Developing A Community Based Pharmacovigilance Program In Western Nepal: A Significant Initiative To Ensure Drug SafetyCorrespondence Address :
P. Subish M.Pharm, Assistant Professor ,Department of Hospital and Clinical Pharmacy/ Pharmacology, Manipal Teaching Hospital/ Manipal College of Medical Sciences, Pokhara, Nepal. Phone: +977 61 526416 Extn:130/221, E-mail:firstname.lastname@example.org
In the year 2004, Pharmacovigilance activities were initiated in Nepal. The Department of Drug Administration (DDA), the national drug regulatory authority of Nepal acts as the national center for adverse drug reaction (ADR) monitoring and regional centers operate in liaison with the DDA. During that period only one center in Nepal is actively involved in ADR monitoring. This center is located at the Manipal Teaching Hospital (MTH), Pokhara, a 700 bed tertiary care teaching hospital. This center has taken the initiative in establishing the Pharmacovigilance activities in Nepal. Since inception (September 2004), the center has received nearly 300 ADR reports from the various departments of the hospital. The center has analyzed the various drugs causing the ADRs, their causality, severity, economic impact etc. In the year 2005, Nepal received membership in the WHO ADR monitoring program.
The current system of ADR monitoring in Western region of Nepal is beneficial only in reporting the ADRs that occur in hospital setup. This system does not encompass ADRs that occur with over the counter (OTC) medications and in the ambulatory patient settings. Hence, it has been decided by the Western regional Pharmacovigilance center to extend the ADR reporting to the community sector. The main objective of this program is to report and monitor ADRs occurring at the community level through community pharmacists. In a country like Nepal, in many cases the community pharmacists are the first point of contact for the patients with minor illness and drugs are dispensed without the patient having a valid prescription. Therefore, it has been decided to involve the community pharmacists as the key professionals in reporting the ADRs.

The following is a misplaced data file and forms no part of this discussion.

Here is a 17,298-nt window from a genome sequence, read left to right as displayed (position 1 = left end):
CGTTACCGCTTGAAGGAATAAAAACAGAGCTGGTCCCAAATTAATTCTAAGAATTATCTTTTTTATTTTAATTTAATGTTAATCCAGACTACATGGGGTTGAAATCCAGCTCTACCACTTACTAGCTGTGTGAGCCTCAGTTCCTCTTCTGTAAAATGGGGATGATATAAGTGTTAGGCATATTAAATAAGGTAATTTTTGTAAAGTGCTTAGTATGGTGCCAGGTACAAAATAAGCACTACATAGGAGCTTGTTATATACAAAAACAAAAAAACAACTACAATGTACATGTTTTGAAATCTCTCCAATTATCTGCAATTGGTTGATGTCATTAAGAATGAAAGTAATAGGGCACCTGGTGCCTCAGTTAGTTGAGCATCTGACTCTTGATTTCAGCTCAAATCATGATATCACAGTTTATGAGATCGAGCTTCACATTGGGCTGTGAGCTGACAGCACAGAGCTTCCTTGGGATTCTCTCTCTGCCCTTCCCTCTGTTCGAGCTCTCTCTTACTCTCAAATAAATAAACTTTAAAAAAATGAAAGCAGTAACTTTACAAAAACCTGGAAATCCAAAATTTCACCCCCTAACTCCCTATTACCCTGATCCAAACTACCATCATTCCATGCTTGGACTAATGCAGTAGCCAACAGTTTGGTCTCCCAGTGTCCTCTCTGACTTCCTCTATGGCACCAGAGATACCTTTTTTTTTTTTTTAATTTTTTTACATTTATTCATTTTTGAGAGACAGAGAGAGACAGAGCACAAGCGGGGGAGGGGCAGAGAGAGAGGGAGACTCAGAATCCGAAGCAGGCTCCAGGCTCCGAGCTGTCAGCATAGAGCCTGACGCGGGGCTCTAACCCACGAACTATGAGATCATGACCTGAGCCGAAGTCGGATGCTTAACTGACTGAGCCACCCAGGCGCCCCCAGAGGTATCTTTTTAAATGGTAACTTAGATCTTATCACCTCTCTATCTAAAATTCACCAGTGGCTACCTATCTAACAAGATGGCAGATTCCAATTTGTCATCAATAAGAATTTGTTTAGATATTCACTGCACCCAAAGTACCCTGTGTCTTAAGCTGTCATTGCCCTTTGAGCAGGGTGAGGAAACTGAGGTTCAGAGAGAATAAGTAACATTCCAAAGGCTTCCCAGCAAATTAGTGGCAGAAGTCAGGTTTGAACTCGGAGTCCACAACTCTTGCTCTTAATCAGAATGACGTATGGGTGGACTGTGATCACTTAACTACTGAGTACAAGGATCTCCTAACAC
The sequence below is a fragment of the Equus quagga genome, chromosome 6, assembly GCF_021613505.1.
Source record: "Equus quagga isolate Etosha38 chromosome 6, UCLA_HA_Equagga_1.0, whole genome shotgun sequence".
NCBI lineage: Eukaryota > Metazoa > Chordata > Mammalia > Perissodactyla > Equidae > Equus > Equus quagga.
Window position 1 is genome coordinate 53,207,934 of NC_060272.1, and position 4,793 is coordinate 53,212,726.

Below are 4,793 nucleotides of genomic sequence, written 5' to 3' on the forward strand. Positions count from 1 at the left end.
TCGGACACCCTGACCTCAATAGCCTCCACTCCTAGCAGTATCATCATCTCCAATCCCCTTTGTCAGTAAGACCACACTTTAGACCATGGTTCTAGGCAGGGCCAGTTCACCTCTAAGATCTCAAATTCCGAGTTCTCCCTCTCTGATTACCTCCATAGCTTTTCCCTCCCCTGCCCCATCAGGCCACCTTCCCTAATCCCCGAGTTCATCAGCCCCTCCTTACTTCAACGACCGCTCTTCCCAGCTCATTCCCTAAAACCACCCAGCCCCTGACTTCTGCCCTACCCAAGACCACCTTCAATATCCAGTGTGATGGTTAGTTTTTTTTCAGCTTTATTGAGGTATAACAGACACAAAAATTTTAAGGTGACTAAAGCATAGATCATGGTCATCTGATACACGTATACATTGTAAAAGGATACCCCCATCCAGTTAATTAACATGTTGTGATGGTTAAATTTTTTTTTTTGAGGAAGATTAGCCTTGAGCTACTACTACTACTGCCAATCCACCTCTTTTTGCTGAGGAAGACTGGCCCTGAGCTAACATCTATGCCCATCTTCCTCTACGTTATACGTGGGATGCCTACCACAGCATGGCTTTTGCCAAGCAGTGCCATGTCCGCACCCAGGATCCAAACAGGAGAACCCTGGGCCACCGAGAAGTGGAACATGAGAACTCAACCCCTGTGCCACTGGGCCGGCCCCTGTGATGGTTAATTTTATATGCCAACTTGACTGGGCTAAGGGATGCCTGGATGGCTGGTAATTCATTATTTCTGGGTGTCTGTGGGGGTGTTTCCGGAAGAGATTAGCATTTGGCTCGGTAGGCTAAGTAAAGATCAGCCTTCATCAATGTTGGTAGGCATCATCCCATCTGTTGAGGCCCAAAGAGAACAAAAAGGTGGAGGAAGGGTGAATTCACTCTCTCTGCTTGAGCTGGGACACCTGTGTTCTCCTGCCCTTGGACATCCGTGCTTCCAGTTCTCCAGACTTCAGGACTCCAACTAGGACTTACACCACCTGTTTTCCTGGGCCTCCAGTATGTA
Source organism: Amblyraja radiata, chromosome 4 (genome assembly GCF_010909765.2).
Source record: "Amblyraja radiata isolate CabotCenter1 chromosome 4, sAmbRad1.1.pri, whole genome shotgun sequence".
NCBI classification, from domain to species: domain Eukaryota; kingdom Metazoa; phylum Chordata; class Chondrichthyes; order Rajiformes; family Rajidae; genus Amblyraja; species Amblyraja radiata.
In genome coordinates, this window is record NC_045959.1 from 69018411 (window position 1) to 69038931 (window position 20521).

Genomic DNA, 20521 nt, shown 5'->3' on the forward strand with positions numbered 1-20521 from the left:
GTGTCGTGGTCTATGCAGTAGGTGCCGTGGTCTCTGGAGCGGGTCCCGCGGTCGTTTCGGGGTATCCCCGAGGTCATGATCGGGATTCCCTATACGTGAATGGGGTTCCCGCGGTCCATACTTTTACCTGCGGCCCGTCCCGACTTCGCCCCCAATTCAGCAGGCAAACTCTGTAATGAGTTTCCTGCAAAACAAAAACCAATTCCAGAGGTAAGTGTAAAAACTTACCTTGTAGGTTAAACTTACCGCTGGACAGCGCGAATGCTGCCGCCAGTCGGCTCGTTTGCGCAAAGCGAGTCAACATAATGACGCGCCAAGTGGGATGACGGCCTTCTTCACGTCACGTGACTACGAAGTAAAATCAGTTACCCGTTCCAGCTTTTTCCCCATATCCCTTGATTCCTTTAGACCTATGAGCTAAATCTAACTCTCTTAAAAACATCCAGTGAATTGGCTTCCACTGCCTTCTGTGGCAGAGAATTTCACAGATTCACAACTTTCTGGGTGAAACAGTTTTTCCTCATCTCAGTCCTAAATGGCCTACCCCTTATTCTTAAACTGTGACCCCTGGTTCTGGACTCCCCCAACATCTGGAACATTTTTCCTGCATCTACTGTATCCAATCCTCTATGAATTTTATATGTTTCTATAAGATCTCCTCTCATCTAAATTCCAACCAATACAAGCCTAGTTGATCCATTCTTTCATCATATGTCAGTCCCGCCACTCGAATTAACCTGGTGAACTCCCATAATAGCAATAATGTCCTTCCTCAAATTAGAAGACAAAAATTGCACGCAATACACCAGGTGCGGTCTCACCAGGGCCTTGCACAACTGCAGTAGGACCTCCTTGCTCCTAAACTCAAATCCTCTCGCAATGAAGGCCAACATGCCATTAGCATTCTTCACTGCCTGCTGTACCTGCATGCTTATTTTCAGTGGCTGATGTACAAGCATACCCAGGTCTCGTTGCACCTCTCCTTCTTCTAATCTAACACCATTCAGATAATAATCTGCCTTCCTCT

To begin with, the center has designed, field-tested and validated a Knowledge, Attitude and Practice (KAP) questionnaire. The baseline KAP of the community pharmacists in the Western region of Nepal (approximately 200) will be taken and the pharmacists with a good KAP scores will be identified and trained. The training will be provided by the pharmacists and the specialists who are involved in ADR monitoring in the country. After obtaining adequate training, the community pharmacists will be asked to report the suspected ADRs. Upon reporting the ADRs, the pharmacist at the Pharmacovigilance center will analyze the ADRs for their causality, severity, and preventability. The ADRs reports will be reported to the Uppsala Monitoring center, the WHO center for drug monitoring, Uppsala, Sweden through the â€˜Vigiflow onlineâ€™ program. It is hope that through this initiative we will be able to study the pattern of ADRs occurring in the community setting in Western Nepal.
The authors acknowledge Dr. Beverley Snell, Centre for International Health, and Macfarlane Burnet Institute for Medical Research and Public Health, Australia for reviewing the initial version of the manuscript and adding comments. Authors also acknowledge the Health Action International Asia Pacific (HAIAP) for extending the support for funding this project.
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